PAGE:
Here are some content goals and metrics to monitor and track:

  • Goal Conversions
    • Email Opt-In
    • Content Downloads
    • Purchase or Checkout
  • Performance
    • Traffic
    • Time on Page
    • Bounce Rate by Referrer
    • Total Shares
  • Social Engagement
    • Shares/Reshares by Platform
    • Likes by Platform
  • Earned
    • Links Earned
    • Social Media Mentions
  • Paid
    • Impressions
    • CTR


An often neglected part of the content distribution plan is the workflow. Any process needs to be examined and revised based on how well it works. With content distribution, keep in mind who all of the players are and the turnaround time needed to get content published and promoted.

STEP #7 – Have a Reporting Post-Mortem

On a monthly basis review content performance with the entire team. Gather strategists, writers, social media analysts, data analysts and present the findings. Outline which channels worked, which efforts could have done better, and flag any bottlenecks.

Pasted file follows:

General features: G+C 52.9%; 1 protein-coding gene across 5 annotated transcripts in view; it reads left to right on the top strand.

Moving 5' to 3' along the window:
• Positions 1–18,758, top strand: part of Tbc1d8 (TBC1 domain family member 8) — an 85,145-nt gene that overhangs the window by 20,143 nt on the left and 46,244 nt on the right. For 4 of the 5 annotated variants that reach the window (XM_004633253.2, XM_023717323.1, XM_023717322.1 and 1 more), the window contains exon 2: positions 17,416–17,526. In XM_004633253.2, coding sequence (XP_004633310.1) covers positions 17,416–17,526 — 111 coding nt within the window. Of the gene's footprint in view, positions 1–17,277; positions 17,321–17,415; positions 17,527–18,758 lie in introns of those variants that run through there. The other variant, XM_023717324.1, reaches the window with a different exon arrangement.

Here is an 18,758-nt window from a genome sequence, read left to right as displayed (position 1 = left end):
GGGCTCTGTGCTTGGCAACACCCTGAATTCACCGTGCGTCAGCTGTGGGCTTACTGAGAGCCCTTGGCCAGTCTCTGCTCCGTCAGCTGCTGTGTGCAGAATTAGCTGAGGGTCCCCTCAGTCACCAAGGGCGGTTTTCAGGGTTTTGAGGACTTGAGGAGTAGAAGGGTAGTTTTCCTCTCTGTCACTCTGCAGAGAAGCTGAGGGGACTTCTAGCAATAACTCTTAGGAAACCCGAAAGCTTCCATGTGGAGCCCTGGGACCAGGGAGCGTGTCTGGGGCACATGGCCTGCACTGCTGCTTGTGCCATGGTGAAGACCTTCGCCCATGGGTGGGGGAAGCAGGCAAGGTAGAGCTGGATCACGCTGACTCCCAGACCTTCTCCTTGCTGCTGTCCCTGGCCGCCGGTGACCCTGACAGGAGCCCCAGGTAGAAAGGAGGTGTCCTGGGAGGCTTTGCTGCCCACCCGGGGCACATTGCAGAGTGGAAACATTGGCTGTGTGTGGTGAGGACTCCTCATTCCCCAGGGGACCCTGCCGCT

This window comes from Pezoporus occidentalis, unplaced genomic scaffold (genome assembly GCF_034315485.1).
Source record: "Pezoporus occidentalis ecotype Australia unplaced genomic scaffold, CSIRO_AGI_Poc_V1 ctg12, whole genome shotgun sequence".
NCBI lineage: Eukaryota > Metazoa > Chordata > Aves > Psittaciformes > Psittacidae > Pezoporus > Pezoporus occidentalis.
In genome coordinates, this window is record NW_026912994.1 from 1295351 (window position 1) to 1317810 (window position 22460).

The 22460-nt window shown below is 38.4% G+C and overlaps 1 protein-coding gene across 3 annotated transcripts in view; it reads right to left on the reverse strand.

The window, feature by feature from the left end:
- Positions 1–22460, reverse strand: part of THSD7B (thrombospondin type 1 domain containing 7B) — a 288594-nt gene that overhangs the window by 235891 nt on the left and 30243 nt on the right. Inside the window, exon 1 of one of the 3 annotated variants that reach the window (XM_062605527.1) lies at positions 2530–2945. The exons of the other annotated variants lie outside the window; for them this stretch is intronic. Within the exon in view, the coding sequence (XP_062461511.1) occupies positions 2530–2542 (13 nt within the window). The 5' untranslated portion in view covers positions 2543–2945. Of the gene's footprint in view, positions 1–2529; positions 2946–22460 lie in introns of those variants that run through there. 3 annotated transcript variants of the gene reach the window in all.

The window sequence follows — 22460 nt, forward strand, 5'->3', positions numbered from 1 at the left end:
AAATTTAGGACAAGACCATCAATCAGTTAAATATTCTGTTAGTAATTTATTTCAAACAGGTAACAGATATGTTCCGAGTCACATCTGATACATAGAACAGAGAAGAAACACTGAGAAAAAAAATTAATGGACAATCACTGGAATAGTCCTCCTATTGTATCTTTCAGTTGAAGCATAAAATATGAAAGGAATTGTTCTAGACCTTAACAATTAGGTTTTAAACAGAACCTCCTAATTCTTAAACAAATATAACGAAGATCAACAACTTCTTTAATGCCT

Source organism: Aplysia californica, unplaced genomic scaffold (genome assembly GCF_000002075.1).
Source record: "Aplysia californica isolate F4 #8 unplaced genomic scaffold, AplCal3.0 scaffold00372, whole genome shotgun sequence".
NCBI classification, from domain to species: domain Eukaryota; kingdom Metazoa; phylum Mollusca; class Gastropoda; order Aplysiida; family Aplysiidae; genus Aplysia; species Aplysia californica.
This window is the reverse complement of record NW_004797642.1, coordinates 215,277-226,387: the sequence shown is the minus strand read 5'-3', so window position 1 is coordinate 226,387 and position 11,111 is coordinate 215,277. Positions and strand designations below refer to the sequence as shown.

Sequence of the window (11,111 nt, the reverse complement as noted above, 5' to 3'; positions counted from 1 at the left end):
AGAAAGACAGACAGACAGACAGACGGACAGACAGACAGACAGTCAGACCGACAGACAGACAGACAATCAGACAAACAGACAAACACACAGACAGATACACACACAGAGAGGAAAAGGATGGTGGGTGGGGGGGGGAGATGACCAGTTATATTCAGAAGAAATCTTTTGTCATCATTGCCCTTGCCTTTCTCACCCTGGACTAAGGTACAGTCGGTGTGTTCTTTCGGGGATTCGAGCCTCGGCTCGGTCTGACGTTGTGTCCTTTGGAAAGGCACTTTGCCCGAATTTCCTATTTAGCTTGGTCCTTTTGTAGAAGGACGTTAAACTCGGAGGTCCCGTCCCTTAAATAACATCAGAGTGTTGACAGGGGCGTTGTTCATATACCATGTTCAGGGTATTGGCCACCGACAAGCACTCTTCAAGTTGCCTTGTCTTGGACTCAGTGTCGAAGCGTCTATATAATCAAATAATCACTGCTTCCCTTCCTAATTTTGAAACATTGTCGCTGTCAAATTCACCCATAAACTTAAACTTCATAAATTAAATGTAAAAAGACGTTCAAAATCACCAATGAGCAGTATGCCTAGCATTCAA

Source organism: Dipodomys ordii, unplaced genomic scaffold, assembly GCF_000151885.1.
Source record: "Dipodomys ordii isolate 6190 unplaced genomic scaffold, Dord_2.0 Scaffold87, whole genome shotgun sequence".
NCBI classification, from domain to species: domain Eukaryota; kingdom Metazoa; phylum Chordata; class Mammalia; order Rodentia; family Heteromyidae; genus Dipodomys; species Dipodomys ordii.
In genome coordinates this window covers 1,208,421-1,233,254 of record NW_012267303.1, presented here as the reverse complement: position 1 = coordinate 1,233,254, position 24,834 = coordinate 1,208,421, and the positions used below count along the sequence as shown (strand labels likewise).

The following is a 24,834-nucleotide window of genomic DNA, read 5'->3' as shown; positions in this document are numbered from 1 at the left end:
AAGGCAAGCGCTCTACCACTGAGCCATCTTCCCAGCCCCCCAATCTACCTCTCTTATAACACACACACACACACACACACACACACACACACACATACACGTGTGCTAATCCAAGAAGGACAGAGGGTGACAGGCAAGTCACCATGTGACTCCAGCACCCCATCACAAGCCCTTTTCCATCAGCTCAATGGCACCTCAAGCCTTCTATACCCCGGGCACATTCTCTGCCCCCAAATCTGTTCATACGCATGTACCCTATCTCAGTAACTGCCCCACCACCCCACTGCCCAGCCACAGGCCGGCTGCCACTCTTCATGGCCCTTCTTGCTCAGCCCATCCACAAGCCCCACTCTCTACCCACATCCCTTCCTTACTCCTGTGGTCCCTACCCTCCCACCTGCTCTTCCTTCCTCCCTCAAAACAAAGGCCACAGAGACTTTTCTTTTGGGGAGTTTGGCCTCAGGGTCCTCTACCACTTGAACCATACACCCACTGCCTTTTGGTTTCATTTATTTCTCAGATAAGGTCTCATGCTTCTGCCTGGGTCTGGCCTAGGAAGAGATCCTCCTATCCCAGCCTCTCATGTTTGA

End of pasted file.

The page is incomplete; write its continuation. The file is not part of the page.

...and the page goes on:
TIP: Automation tools like CoSchedule, Sprout Social and Hootsuite can shave time off of social media management. Be sure to QA the social calendar, import posts, and schedule.

STEP #8 – Repeat

The best part of having a strategic content distribution plan is that it has been vetted based on your audience and your goals. By setting the strategic foundation and using performance data to qualify that strategy, your distribution plan will only get more effective as you promote. 


How have you implemented content distribution across your organization? What tools do you use to automate owned and paid efforts? To monitor earned mentions?

Fajr Muhammad